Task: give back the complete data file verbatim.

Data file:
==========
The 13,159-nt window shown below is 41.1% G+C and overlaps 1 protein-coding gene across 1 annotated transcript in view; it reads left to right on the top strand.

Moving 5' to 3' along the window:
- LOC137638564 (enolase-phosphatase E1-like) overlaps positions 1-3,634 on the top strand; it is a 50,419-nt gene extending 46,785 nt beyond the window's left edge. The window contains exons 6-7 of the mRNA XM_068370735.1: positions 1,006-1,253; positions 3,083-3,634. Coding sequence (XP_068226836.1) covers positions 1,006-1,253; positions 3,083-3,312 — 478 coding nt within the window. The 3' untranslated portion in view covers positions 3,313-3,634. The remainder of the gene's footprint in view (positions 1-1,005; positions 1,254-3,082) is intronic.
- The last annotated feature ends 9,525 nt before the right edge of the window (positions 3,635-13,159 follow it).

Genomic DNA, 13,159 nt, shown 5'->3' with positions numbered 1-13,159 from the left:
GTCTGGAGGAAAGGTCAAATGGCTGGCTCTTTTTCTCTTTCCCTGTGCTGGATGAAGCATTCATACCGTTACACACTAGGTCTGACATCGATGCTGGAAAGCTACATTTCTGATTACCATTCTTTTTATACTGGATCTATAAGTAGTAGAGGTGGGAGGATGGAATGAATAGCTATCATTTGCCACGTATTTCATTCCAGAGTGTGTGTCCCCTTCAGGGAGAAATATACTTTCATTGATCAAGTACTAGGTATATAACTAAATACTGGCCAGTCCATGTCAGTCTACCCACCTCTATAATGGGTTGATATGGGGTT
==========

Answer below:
The 13,159-nt window shown below is 41.1% G+C and overlaps 1 protein-coding gene across 1 annotated transcript in view; it reads left to right on the top strand.

Moving 5' to 3' along the window:
- LOC137638564 (enolase-phosphatase E1-like) overlaps positions 1-3,634 on the top strand; it is a 50,419-nt gene extending 46,785 nt beyond the window's left edge. The window contains exons 6-7 of the mRNA XM_068370735.1: positions 1,006-1,253; positions 3,083-3,634. Coding sequence (XP_068226836.1) covers positions 1,006-1,253; positions 3,083-3,312 — 478 coding nt within the window. The 3' untranslated portion in view covers positions 3,313-3,634. The remainder of the gene's footprint in view (positions 1-1,005; positions 1,254-3,082) is intronic.
- The last annotated feature ends 9,525 nt before the right edge of the window (positions 3,635-13,159 follow it).

Genomic DNA, 13,159 nt, shown 5'->3' with positions numbered 1-13,159 from the left:
GTCTGGAGGAAAGGTCAAATGGCTGGCTCTTTTTCTCTTTCCCTGTGCTGGATGAAGCATTCATACCGTTACACACTAGGTCTGACATCGATGCTGGAAAGCTACATTTCTGATTACCATTCTTTTTATACTGGATCTATAAGTAGTAGAGGTGGGAGGATGGAATGAATAGCTATCATTTGCCACGTATTTCATTCCAGAGTGTGTGTCCCCTTCAGGGAGAAATATACTTTCATTGATCAAGTACTAGGTATATAACTAAATACTGGCCAGTCCATGTCAGTCTACCCACCTCTATAATGGGTTGATATGGGGTT